Monday, June 6, 2016



The story of the lady who went missing along the Appalachian Trail in 2013 and whose remains were only recently found brought back memories of searches I was involved in as a young man.  I would like to report that in those decades past I managed to find someone still alive, but sadly that was never the case.  In one incident I was not called in until the man had been missing for a week.  By that time all remnants of his sign had been obliterated by law enforcement (some of them on horses) and when I came upon the man he had only been dead a few hours.  Over the years I’ve lamented that I was not called in earlier.  Regardless, finding someone is not so much an exercise in following tracks as it is a matter of understanding human behavior.  The same goes for animals of any sort.  Critters follow the easiest routes and will seldom take to the thickest habitat unless forced into it.  In the case of the Appalachian Trail woman it seems she kept a diary during her ordeal.  She is said to have been an experienced hiker but obviously she was not learned in survival; in fact, it seems her skills were miniscule.  What compounded her ordeal was that she is reported to have had problems with anxiety and panic attacks.  She was also said to have been phobic of the dark, perhaps even the night itself.  Nonetheless, I think she was a brave woman who was not about to let these obstacles interfere with her outdoors experience.  But her mistake was stepping off the trail to use the bathroom and probably walking into the brush too far.  I imagine when she turned around to look back she became hopelessly lost.  With a poor sense of direction she headed off on the wrong course taking sinuous routes that took her farther and farther from the main footpath.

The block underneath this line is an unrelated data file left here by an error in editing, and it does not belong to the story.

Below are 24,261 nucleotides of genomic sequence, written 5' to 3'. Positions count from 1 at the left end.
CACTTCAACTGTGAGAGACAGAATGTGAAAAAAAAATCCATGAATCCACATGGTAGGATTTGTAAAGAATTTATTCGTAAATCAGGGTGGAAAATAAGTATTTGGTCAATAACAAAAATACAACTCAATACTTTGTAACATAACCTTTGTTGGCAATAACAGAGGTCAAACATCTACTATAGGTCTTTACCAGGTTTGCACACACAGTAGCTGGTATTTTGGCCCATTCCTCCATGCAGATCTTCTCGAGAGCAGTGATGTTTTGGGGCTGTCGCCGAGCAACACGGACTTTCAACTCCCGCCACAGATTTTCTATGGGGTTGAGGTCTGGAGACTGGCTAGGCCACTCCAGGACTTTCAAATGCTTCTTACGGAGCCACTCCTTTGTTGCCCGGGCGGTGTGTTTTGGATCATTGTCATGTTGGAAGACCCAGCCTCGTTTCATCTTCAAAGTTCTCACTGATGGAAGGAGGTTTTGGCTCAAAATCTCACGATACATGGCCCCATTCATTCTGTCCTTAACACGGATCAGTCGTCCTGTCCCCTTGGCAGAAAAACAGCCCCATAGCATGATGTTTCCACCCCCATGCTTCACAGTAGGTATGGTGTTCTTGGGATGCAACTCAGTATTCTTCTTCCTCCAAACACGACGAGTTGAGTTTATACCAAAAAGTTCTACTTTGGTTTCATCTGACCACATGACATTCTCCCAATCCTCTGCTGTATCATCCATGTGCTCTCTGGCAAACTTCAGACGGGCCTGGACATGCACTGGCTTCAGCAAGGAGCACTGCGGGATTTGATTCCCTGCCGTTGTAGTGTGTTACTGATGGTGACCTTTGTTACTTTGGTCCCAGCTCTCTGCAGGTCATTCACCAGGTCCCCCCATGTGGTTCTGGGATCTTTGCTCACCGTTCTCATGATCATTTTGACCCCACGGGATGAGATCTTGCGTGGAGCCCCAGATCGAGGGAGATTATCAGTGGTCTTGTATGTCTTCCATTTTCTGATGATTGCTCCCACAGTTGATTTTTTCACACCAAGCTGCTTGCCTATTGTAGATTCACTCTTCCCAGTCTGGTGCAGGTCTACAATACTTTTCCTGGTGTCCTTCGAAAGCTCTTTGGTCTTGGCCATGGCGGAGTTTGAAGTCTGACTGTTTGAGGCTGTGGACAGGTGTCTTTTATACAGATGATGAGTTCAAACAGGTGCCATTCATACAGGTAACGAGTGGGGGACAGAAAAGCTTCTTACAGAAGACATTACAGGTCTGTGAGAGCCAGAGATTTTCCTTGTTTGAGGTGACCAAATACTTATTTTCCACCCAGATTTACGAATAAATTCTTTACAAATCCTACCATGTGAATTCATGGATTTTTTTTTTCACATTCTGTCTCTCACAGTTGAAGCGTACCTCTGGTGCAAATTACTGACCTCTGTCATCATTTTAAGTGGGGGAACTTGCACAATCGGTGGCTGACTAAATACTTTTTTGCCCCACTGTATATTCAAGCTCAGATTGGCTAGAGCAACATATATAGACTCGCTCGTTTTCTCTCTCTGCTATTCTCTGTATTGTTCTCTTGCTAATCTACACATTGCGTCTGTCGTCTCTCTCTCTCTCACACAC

Being lost in the woods is an anxiety producing event in and of itself, but for one who suffers from panic it can be psychologically explosive.  I’ve pondered what might have happened to her when she finally ran out of her medication.  Anti-anxiety pills can have dangerous side effects if stopped suddenly.  In her case when her pills were gone we can assume she was then subjected to an even higher level of anxiety.  With increased panic and lessening food supplies it was indeed a dire situation.  In one sense she was smart in keeping a journal.  The act of writing is well known to produce calming effects.  In so doing she most likely found her journal a friend.

News reports mentioned that the lady tried to send text messages.  I can understand her desire to seek assistance, but her mistake was not deciding from the onset that she could manage her situation on her own especially since she was not injured.  Relying too heavily on technology to save her drained her of energy better spent in other ways.  She probably walked into the woods and never glanced back to see how the terrain looked from that direction.  That too is a common mistake.  Moving from point to point seeking a good cellphone linkage and thus wandering in random and disorganized patterns made her even more disoriented and also made searching for her more difficult.